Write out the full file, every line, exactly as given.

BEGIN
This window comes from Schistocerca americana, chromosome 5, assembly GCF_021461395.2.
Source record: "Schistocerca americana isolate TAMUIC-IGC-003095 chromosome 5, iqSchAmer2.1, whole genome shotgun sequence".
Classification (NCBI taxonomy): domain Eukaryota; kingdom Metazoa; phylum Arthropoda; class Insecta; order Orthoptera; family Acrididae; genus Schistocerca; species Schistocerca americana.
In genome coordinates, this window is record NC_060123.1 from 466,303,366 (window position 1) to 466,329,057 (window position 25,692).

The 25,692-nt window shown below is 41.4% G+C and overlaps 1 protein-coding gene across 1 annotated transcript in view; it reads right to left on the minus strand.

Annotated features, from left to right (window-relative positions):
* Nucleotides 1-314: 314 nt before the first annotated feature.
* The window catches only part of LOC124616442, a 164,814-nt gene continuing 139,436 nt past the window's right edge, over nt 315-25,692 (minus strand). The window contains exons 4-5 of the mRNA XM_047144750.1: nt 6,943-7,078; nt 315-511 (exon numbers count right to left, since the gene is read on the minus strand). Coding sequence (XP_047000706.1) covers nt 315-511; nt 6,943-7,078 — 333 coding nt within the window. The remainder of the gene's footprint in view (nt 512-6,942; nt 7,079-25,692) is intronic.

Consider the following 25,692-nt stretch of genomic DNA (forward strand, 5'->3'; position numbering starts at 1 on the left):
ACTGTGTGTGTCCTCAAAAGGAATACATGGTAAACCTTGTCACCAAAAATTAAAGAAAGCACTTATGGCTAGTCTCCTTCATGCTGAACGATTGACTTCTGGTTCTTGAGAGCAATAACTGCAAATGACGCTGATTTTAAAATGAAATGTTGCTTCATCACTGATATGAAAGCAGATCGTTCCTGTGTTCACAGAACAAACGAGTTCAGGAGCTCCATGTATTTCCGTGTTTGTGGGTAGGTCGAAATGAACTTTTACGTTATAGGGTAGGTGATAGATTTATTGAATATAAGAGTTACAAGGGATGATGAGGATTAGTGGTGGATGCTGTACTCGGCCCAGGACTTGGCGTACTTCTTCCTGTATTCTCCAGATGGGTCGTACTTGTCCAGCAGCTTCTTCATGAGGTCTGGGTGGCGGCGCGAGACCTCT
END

This window comes from Schistocerca americana, chromosome 5, assembly GCF_021461395.2.
Source record: "Schistocerca americana isolate TAMUIC-IGC-003095 chromosome 5, iqSchAmer2.1, whole genome shotgun sequence".
Classification (NCBI taxonomy): domain Eukaryota; kingdom Metazoa; phylum Arthropoda; class Insecta; order Orthoptera; family Acrididae; genus Schistocerca; species Schistocerca americana.
In genome coordinates, this window is record NC_060123.1 from 466,303,366 (window position 1) to 466,329,057 (window position 25,692).

The 25,692-nt window shown below is 41.4% G+C and overlaps 1 protein-coding gene across 1 annotated transcript in view; it reads right to left on the minus strand.

Annotated features, from left to right (window-relative positions):
* Nucleotides 1-314: 314 nt before the first annotated feature.
* The window catches only part of LOC124616442, a 164,814-nt gene continuing 139,436 nt past the window's right edge, over nt 315-25,692 (minus strand). The window contains exons 4-5 of the mRNA XM_047144750.1: nt 6,943-7,078; nt 315-511 (exon numbers count right to left, since the gene is read on the minus strand). Coding sequence (XP_047000706.1) covers nt 315-511; nt 6,943-7,078 — 333 coding nt within the window. The remainder of the gene's footprint in view (nt 512-6,942; nt 7,079-25,692) is intronic.

Consider the following 25,692-nt stretch of genomic DNA (forward strand, 5'->3'; position numbering starts at 1 on the left):
ACTGTGTGTGTCCTCAAAAGGAATACATGGTAAACCTTGTCACCAAAAATTAAAGAAAGCACTTATGGCTAGTCTCCTTCATGCTGAACGATTGACTTCTGGTTCTTGAGAGCAATAACTGCAAATGACGCTGATTTTAAAATGAAATGTTGCTTCATCACTGATATGAAAGCAGATCGTTCCTGTGTTCACAGAACAAACGAGTTCAGGAGCTCCATGTATTTCCGTGTTTGTGGGTAGGTCGAAATGAACTTTTACGTTATAGGGTAGGTGATAGATTTATTGAATATAAGAGTTACAAGGGATGATGAGGATTAGTGGTGGATGCTGTACTCGGCCCAGGACTTGGCGTACTTCTTCCTGTATTCTCCAGATGGGTCGTACTTGTCCAGCAGCTTCTTCATGAGGTCTGGGTGGCGGCGCGAGACCTCT